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Santa Monica Housing Bill Among 56 Signed into Law

By Lookout Staff

October 13, 2023 -- A tenant with "a disability related to mobility" can seek to be moved to a first-floor unit under a bill co-sponsored by the City of Santa Monica that was signed into law Wednesday.

AB 1620 authored by Assemblymember Rick Chavez Zbur (D), whose District includes Santa Monica, was one of 56 bills signed by California Governor Gavin Newsom that aim to fast-track new housing construction and bolster tenant protections.

The Santa Monica co-sponsored legislation is the first time the Costa-Hawkins Rental Housing Act -- which allows landlords to charge market rate for most vacant units -- has been significantly amended since it was passed in 1995, City officials said.

Under the new law, local jurisdictions can adopt regulations requiring property owners to allow mobility disabled tenants with a permanent condition to move into an accessible unit that is comparable or smaller under the same rent and lease terms.

“We know that those with disabilities are at higher risk of experiencing homelessness and this is another tool, along with Santa Monica’s strong renter protections, to help keep everyone in our community housed,” said Mayor Gleam Davis.

Rent Control Board Chair Anastasia Foster, who helped co-author the bill, said the "common-sense amendment demonstrates the ability of tenant advocates and property owners to work together to help some of our most vulnerable."

Among the housing bills signed into law was AB 12, which reduces the security deposit a landlord can collect from the equivalent of two months rent for an unfurnished unit and three-months rent for a furnished unit to one month's rent in all cases. The bill takes effect July 1.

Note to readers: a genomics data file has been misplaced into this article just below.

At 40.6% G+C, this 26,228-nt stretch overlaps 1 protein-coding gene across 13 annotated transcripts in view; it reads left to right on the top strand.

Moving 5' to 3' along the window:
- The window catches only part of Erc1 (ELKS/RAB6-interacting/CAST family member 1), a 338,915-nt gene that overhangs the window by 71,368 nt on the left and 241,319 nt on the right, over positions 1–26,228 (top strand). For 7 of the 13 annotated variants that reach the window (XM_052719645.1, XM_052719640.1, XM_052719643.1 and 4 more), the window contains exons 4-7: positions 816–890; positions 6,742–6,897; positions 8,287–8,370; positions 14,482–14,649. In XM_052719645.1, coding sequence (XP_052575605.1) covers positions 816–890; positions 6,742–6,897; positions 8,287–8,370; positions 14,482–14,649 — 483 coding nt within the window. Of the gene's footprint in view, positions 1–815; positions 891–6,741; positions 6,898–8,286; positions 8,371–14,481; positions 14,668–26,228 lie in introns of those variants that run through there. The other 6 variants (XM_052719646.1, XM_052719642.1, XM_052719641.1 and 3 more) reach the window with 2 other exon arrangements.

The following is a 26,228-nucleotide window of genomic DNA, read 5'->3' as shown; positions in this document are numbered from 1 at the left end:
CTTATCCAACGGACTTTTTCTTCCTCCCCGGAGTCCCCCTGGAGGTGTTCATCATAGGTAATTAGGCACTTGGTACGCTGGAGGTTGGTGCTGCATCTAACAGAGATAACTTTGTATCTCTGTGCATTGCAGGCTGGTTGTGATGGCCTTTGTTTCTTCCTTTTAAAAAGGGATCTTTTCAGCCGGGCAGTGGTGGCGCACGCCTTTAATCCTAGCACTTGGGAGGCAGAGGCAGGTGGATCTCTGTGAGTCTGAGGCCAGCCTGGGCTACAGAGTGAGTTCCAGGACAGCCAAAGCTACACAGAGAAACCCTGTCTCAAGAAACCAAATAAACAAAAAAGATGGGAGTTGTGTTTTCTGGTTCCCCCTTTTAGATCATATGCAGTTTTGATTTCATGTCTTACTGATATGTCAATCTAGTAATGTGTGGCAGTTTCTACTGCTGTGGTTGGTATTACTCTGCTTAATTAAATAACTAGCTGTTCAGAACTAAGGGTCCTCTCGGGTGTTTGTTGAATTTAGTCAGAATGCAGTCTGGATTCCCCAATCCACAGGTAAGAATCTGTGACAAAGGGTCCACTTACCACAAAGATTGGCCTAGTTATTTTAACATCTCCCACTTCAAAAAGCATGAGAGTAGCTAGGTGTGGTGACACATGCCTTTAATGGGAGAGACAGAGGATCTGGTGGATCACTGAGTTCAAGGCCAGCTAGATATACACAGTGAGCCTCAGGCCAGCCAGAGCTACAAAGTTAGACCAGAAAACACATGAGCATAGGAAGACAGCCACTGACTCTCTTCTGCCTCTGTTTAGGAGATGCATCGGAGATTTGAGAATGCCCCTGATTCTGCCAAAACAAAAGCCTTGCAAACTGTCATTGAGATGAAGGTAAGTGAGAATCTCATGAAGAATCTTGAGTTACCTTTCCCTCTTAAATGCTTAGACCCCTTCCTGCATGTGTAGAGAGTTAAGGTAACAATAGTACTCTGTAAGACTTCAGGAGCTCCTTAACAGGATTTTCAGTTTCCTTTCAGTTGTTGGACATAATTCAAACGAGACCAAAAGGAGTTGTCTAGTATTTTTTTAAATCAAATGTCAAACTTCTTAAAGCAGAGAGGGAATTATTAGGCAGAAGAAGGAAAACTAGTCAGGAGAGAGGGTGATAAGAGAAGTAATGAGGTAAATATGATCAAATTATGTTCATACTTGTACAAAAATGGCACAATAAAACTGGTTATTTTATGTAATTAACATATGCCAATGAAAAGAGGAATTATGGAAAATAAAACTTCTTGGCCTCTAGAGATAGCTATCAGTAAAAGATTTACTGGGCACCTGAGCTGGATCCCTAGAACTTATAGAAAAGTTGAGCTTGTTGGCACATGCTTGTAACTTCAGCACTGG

Two bills sponsored by Senator Scott Wiener (D) will grant the State more power to boost housing development, especially affordable housing.

SB 423 removes the Sunset on SB 35, which allows streamlining for all projects with at least 10 percent lower-income units if a jurisdiction does not have a compliant housing element. The new law pushes back the expiration date for SB 35 from 2025 to 2036.

SB 4 makes 100 percent affordable housing projects a use by right on land owned by faith institutions and on surplus land owned by nonprofit colleges. The move will open up 170,000 acres for affordable housing, according to Wiener.

Meanwhile, a much watered down version of SB 567, a rent stabilization bill introduced by Sen. Maria-Elena Durazo (D) will take effect April 1 after it was recently signed into law.

Durazo's bill began as an ambitious attempt to expand the Tenant Protection Act (TPA) by covering more tenants in single-family homes and lowering the rent cap.

But after push back the final version only clarifies the TPA’s no-fault just cause provisions and enhances enforcement to protect low-income tenants from being evicted by landlords seeking to increase the rent.

Meanwhile, Newsom vetoed AB 309, sponsored by Alex Lee (D), which would create a new State program to facilitate the development of as many as three social housing projects on State-owned surplus land.

Newsom said the bill could cost several hundred million dollars to implement, while the State was already using surplus land to build affordable housing.

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